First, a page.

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2010 Census Results Delivered a Major Blow to President Obama's Re-election Chances


The 2010 Census results are in and President Obama's 2012 re-election odds just decreased. The Census Bureau announced last Tuesday announced that the nation’s population on April 1, 2010 was 308,745,538 up from 281.4 million a decade ago. Every 10 years, the bureau releases population figures that are used to distribute the 435 seats in the U.S. House. Fast-growing states pick up seats at other states' expense.

Following each decennial census, the House of Representative’s districts are redrawn to make them roughly equal in population - although each state gets at least one seat regardless of the population. The House now comprises 435 districts. Not surprisingly, redrawing districts usually triggers contentious partisan wrangling if new lines help or hurt either party.

Texas was the big winner this decade; it gained four new House seats. Florida gained two seats. Arizona, Georgia, Nevada, South Carolina, Utah and Washington gained one new congressional district each. Meanwhile, Ohio and New York lose two seats each, and Illinois, Iowa, Louisiana, Massachusetts, Michigan, Missouri, New Jersey and Pennsylvania lose one each.

2010 census results

Note- most of these gains were made by “red” states. Yes… Florida and Nevada were blue states in 2008, but they certainly have their share of conservatives living there.

Most of the states, with the exception of Louisiana, losing seats are “blue states”.

This will mean there could be possibly be ten or more Republicans in the House of Representatives in 2013 just based solely on these population shifts.

Besides, having less influence in Washington, these “loser” states also lose votes in the Electoral College, the body that actually elects the President every four years.  This may have some sobering implications for Obama’s re-election campaign because each state’s electoral vote is equal to the number of congressional seats it has, plus two more for its senators.

Let’s examine these changes based on the 2008 campaign.

John McCain won 173 electoral votes in the 2008 presidential election, but needed 270 to win. However, based on the 2010 Census numbers, the states that McCain won have experienced a substantial net increase in population, while the states won by Obama experienced a net loss of population.

These population changes result in a net six (6) additional Electoral Votes in the "McCain states." In other words, states that voted for McCain now hold 179 Electoral Votes. 270 votes are still required to win. No problem for Obama, right? Wrong.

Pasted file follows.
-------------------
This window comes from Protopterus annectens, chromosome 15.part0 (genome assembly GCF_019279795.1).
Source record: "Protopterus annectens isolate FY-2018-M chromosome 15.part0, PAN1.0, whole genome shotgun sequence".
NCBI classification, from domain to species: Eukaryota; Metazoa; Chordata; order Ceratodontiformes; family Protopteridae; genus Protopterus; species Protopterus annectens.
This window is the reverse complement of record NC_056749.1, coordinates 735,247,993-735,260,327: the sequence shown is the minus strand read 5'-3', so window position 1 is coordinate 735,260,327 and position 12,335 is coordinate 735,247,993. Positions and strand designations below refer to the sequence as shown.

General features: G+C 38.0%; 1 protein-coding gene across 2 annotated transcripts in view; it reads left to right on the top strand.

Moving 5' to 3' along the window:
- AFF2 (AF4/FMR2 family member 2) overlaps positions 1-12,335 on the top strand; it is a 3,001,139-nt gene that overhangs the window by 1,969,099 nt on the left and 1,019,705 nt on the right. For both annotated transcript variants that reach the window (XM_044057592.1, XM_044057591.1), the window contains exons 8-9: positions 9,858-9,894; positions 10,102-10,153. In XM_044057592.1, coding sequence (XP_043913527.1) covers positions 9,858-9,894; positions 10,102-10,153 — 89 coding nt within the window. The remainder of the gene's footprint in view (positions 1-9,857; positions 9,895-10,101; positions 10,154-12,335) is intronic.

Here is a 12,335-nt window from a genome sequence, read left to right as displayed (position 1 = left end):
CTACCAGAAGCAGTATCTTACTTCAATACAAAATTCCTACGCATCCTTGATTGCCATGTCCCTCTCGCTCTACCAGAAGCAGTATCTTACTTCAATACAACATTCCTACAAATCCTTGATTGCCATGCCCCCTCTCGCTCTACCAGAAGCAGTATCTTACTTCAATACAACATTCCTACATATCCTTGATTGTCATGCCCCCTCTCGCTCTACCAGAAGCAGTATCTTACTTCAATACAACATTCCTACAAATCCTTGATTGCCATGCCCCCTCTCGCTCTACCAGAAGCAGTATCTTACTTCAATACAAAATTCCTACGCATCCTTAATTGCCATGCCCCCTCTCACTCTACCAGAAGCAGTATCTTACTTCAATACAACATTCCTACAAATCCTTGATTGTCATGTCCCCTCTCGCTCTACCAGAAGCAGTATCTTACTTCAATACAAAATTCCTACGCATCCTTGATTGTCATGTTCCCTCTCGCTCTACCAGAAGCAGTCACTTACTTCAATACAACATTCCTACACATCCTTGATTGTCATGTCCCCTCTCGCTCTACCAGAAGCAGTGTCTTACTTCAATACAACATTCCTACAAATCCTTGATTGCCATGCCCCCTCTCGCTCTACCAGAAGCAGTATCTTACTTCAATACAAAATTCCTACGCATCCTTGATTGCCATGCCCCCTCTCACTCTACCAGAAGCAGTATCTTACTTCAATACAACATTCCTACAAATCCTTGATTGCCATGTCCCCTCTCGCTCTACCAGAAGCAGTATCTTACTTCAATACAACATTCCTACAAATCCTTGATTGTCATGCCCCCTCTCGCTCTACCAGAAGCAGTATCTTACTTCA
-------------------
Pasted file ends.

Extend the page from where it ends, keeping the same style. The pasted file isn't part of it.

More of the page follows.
Much has changed in two years since Obama's election in 2008.

First, the 2010 gubernatorial election results in the swing states of Pennsylvania and Ohio will make it much more difficult to win in these two states without the assistance of a friendly governor and part-time cheerleader like Pa. Governor Ed Rendell.

There is more bad news for Obama.

In elections prior to 2008, North Carolina, Indiana, Florida and Ohio were widely considered to be "Red States”.

Obama won in states that now clearly and strongly oppose his re-election. On virtually the most popular day of Obama's life in November 2008, the President only won North Carolina (which has 15 Electoral Votes) by 1%. In Indiana, with 11 Electoral Votes, Obama just won by 1%. In Ohio, now with 18 Electoral Votes, Obama won by only 4%; and Obama won Florida's 29 EVs by just 3%

Obama's numbers have collapsed in these four crucial Red States, with the GOP making huge gains in all of them in 2010. McCain would probably win these four states today.

In three of these states Republicans now hold total control: Ohio, Indiana and Florida. These three have Republican governors as well as majorities in both the House and Senate. In North Carolina, the GOP controls both the House and Senate, though the governor there is a Democrat (who was elected in 2008, before Obama's numbers collapsed).

What does this mean in terms of the Presidential Election?

The 2012 Republican nominee starts with a base of the 179 "McCain state" Electoral Votes (post-reapportionment), plus an almost certain additional 73 votes from North Carolina, Florida, Ohio and Indiana.

That means the Republican nominee starts with a base of 252 Electoral Votes in 2012, 18 short of the 270 needed to win.

Virginia, with 13 Electoral Votes, becomes a key battleground, and today it would clearly go Republican. Republicans took back this state in 2009 with the election of a new Governor. Winning Virginia means the GOP would have 265 Electoral Votes, five short.

If the GOP wins Virginia, it only needs one more state to win the required 270+ Electoral votes. The easiest state-by-state path to success would be through Nevada (6 EV), Iowa (6 EV), Colorado (9 EV), Wisconsin (10 EV), or Minnesota (10 EV).

Wisconsin, Minnesota and Iowa all have all changed since Obama's election, and today the GOP holds dominant control in all three: Republican Governors as well as GOP majorities in both the House and the Senate. Nevada now has a GOP governor, and the GOP holds the House in Colorado.

The 2010 reapportionment essentially gives Republicans an additional crucial mid-sized state of six Electoral Votes toward the goal of 270. The GOP now needs to switch only one traditionally Blue State to Red in order to win. Reapportionment could be the defining moment of the yet-to-be-held 2012 Presidential Election.

The mantra “Yes, we can!” could very well be drowned out by a sea of red states in 2012.


Contact Erik Uliasz at euliasz@philly2philly.com